The birth of a baby can trigger a jumble of powerful emotions, from excitement and joy to fear and anxiety. But it can also result in some feelings that you might not expect. This article describes the lifestyle choices and home remedies that may assist to help speed the recovery of a very common condition called postpartum depression (PPD) that affects over three million moms in the US alone each year.
What Our Experts Are Saying
Insights, recommendations, and advice for parents balancing babies and the blues from the doctors, subject matter experts and thought leaders in the Modern Parent Project community.
What to Do?
Direct, straightforward and summarized advice and recommendations. Parents, please consider the following insights when navigating the challenging topic of postpartum blues and moods.
What NOT to Do?
The wrong words or actions can sometimes make things worse. Parents, please consider avoiding the following potential traps when navigating the challenging topic of postpartum blues and moods.
Speak openly with your doctor about what you are experiencing.
It’s important to speak openly with your healthcare professional regarding how you are feeling. Though not normal, postpartum mood disorders are very common and you are not alone.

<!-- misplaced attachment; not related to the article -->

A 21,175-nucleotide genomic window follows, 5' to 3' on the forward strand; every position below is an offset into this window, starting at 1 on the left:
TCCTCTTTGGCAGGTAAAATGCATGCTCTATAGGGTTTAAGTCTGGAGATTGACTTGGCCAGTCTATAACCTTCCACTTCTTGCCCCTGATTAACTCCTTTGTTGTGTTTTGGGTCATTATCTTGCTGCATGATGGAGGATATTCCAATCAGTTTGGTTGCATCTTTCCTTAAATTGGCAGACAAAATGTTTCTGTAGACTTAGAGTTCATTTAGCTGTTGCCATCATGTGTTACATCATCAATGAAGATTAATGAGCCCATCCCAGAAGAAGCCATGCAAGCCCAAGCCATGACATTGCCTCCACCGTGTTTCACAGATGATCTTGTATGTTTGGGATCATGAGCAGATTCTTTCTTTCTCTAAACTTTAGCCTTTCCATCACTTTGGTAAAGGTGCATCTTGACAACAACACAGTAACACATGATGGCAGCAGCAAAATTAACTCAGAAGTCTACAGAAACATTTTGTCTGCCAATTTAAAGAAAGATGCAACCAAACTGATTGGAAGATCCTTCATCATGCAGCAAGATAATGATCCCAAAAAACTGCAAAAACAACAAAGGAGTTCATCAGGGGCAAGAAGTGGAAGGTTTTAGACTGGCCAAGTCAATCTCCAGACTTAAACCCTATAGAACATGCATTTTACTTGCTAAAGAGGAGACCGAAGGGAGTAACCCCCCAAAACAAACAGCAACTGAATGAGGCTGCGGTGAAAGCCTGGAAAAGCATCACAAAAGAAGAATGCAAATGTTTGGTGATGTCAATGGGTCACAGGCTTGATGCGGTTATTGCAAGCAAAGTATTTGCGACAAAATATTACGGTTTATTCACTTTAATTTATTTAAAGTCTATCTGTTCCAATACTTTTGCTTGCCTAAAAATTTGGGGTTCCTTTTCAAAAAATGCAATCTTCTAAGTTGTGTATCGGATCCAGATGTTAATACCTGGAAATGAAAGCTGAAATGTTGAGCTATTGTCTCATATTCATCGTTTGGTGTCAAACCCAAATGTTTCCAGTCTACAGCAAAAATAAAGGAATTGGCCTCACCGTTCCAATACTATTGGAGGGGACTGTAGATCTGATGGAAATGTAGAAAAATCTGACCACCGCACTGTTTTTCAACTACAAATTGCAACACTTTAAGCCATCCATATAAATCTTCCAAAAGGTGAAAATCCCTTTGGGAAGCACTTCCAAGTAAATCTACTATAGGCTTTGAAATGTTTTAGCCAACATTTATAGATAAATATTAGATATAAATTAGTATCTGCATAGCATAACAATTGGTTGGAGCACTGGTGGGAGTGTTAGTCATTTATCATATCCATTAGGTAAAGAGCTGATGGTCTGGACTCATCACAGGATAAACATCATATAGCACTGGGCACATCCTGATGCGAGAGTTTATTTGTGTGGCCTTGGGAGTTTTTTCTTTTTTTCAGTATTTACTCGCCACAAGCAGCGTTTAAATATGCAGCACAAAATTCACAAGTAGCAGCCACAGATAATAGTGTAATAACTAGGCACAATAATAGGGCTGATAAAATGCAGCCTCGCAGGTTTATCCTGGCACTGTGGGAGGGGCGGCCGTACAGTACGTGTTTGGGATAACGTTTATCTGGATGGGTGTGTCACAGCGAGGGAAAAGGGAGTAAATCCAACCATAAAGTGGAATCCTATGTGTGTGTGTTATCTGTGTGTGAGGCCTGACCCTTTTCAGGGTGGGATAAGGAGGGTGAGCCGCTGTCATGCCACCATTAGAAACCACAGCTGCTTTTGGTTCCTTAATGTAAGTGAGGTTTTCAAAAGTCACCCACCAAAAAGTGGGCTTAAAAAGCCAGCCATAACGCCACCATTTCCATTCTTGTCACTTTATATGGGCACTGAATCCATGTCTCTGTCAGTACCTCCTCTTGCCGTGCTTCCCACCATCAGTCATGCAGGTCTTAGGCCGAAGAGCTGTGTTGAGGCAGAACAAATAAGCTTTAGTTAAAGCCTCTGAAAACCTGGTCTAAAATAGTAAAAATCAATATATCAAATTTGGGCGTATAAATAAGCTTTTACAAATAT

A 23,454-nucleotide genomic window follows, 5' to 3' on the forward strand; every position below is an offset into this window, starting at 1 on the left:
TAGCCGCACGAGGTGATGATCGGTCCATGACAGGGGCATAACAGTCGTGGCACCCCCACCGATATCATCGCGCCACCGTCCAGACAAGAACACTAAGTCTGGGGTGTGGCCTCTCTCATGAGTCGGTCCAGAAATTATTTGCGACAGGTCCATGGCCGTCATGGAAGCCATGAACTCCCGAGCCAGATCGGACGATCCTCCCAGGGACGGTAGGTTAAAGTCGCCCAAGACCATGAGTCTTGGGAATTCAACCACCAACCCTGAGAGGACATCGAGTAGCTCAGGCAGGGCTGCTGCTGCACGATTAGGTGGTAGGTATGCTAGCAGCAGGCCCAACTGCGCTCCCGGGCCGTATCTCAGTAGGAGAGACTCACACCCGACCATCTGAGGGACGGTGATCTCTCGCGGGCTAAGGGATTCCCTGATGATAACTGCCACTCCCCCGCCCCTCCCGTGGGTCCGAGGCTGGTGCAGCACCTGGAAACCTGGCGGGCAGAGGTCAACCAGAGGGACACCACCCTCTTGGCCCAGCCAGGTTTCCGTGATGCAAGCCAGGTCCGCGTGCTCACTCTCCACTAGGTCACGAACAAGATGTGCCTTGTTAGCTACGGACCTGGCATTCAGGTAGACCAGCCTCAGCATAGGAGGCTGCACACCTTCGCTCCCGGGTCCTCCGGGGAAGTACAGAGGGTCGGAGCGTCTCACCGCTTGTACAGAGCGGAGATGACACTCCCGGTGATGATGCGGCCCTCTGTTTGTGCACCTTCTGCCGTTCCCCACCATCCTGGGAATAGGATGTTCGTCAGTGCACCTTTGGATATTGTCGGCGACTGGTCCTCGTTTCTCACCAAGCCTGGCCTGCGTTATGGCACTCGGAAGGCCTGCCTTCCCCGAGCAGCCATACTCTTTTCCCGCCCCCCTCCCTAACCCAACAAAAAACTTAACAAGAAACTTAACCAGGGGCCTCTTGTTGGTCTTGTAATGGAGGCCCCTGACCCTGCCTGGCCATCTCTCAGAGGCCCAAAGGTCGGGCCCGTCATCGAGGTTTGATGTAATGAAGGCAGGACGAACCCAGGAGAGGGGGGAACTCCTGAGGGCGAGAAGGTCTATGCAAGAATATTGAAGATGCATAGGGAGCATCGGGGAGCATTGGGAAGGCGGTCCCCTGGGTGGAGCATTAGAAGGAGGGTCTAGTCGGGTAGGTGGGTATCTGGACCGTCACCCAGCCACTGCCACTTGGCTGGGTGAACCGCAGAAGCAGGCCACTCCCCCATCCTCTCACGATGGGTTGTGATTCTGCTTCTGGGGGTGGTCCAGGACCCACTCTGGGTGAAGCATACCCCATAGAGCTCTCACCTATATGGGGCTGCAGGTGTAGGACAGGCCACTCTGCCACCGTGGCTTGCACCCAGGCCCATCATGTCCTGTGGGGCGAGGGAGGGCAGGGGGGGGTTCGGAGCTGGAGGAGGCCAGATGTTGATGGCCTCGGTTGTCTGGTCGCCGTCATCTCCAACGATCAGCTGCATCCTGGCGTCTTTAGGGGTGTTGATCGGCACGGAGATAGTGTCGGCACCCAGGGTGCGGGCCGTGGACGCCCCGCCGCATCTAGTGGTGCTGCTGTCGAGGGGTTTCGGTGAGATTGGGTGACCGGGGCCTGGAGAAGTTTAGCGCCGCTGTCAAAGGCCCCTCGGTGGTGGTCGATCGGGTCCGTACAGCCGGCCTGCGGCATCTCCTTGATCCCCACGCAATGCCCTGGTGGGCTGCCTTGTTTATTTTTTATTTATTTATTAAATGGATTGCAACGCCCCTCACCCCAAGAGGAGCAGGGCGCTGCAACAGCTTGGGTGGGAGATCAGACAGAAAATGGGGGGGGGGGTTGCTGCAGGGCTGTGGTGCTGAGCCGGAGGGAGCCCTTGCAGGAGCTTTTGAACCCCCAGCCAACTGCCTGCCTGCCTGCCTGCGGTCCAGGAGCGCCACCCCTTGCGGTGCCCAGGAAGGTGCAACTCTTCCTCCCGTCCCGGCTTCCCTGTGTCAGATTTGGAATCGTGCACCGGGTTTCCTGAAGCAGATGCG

Create a support system who will be there for your through your experience of postpartum mood disorder.
Share how you are feeling with the people you are close to. These people will help make up your support team and will be an integral part to your recovery.
Seek Counseling with someone who specializes in or has worked with postpartum mood disorders.
Having a postpartum mood disorder can be a scary and bewildering experience. Talking with a trained professional who understands your situation will be paramount in your recovery.
Don't keep your feelings to yourself.
It’s important that you share your feelings with both your doctor and your loved ones.
Don't think that you are alone in your struggle.
Postpartum mood disorders are not normal, but they are common, and you do not have to suffer in silence.
Don't believe the lie that you are a bad mom.
Having a postpartum mood disorder does not make you a bad mom. You are struggling with a real illness that is treatable.
Lifestyle Choices and Home Remedies for Postpartum
Postpartum depression isn’t generally a condition that you can treat on your own — but you can do some things for yourself that build on your treatment plan and help speed recovery.
- Make healthy lifestyle choices. Include physical activity, such as a walk with your baby, in your daily routine. Try to get adequate rest. Eat healthy foods and avoid alcohol.
- Set realistic expectations. Don’t pressure yourself to do everything. Scale back your expectations for the perfect household. Do what you can and leave the rest.
- Make time for yourself. If you feel like the world is coming down around you, take some time for yourself. Get dressed, leave the house, and visit a friend or run an errand. Or schedule some time alone with your partner.
- Avoid isolation. Talk with your partner, family and friends about how you’re feeling. Ask other mothers about their experiences. Breaking the isolation may help you feel human again.
- Ask for help. Try to open up to the people close to you and let them know you need help. If someone offers to baby-sit so you can take a break, take them up on it. If you can sleep, take a nap, or maybe you can catch a movie or meet for coffee with friends.
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